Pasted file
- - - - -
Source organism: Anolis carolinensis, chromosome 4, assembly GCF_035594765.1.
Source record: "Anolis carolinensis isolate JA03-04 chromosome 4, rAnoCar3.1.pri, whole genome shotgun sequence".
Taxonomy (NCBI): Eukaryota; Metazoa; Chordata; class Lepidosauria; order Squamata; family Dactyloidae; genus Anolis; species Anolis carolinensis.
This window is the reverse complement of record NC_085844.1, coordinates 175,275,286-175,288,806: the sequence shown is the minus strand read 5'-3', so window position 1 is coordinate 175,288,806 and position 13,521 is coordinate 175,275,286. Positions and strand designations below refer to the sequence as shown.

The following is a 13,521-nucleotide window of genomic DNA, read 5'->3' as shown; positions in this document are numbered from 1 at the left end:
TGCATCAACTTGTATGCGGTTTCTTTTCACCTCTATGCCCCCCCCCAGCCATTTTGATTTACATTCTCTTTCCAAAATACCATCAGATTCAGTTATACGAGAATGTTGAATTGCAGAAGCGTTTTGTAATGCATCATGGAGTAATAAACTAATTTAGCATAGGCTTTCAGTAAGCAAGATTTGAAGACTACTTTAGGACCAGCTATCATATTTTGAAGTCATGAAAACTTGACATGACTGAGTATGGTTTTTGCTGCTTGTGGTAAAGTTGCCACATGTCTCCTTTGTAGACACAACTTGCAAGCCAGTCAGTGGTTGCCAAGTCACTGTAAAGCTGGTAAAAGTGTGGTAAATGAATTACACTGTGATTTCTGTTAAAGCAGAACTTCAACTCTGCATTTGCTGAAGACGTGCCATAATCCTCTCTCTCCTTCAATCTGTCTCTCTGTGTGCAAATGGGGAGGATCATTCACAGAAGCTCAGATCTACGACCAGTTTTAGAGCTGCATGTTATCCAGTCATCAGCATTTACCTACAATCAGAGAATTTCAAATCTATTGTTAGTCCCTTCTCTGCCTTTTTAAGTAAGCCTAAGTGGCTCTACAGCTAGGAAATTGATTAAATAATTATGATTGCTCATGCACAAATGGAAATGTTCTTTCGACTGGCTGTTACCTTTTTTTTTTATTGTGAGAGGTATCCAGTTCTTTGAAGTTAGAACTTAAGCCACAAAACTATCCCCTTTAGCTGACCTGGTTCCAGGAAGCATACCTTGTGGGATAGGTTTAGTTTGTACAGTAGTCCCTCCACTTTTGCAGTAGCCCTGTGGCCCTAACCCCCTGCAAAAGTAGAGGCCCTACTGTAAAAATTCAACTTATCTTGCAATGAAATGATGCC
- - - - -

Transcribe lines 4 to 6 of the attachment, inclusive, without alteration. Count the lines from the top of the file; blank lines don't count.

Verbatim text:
This window is the reverse complement of record NC_085844.1, coordinates 175,275,286-175,288,806: the sequence shown is the minus strand read 5'-3', so window position 1 is coordinate 175,288,806 and position 13,521 is coordinate 175,275,286. Positions and strand designations below refer to the sequence as shown.

The following is a 13,521-nucleotide window of genomic DNA, read 5'->3' as shown; positions in this document are numbered from 1 at the left end:
TGCATCAACTTGTATGCGGTTTCTTTTCACCTCTATGCCCCCCCCCAGCCATTTTGATTTACATTCTCTTTCCAAAATACCATCAGATTCAGTTATACGAGAATGTTGAATTGCAGAAGCGTTTTGTAATGCATCATGGAGTAATAAACTAATTTAGCATAGGCTTTCAGTAAGCAAGATTTGAAGACTACTTTAGGACCAGCTATCATATTTTGAAGTCATGAAAACTTGACATGACTGAGTATGGTTTTTGCTGCTTGTGGTAAAGTTGCCACATGTCTCCTTTGTAGACACAACTTGCAAGCCAGTCAGTGGTTGCCAAGTCACTGTAAAGCTGGTAAAAGTGTGGTAAATGAATTACACTGTGATTTCTGTTAAAGCAGAACTTCAACTCTGCATTTGCTGAAGACGTGCCATAATCCTCTCTCTCCTTCAATCTGTCTCTCTGTGTGCAAATGGGGAGGATCATTCACAGAAGCTCAGATCTACGACCAGTTTTAGAGCTGCATGTTATCCAGTCATCAGCATTTACCTACAATCAGAGAATTTCAAATCTATTGTTAGTCCCTTCTCTGCCTTTTTAAGTAAGCCTAAGTGGCTCTACAGCTAGGAAATTGATTAAATAATTATGATTGCTCATGCACAAATGGAAATGTTCTTTCGACTGGCTGTTACCTTTTTTTTTTATTGTGAGAGGTATCCAGTTCTTTGAAGTTAGAACTTAAGCCACAAAACTATCCCCTTTAGCTGACCTGGTTCCAGGAAGCATACCTTGTGGGATAGGTTTAGTTTGTACAGTAGTCCCTCCACTTTTGCAGTAGCCCTGTGGCCCTAACCCCCTGCAAAAGTAGAGGCCCTACTGTAAAAATTCAACTTATCTTGCAATGAAATGATGCC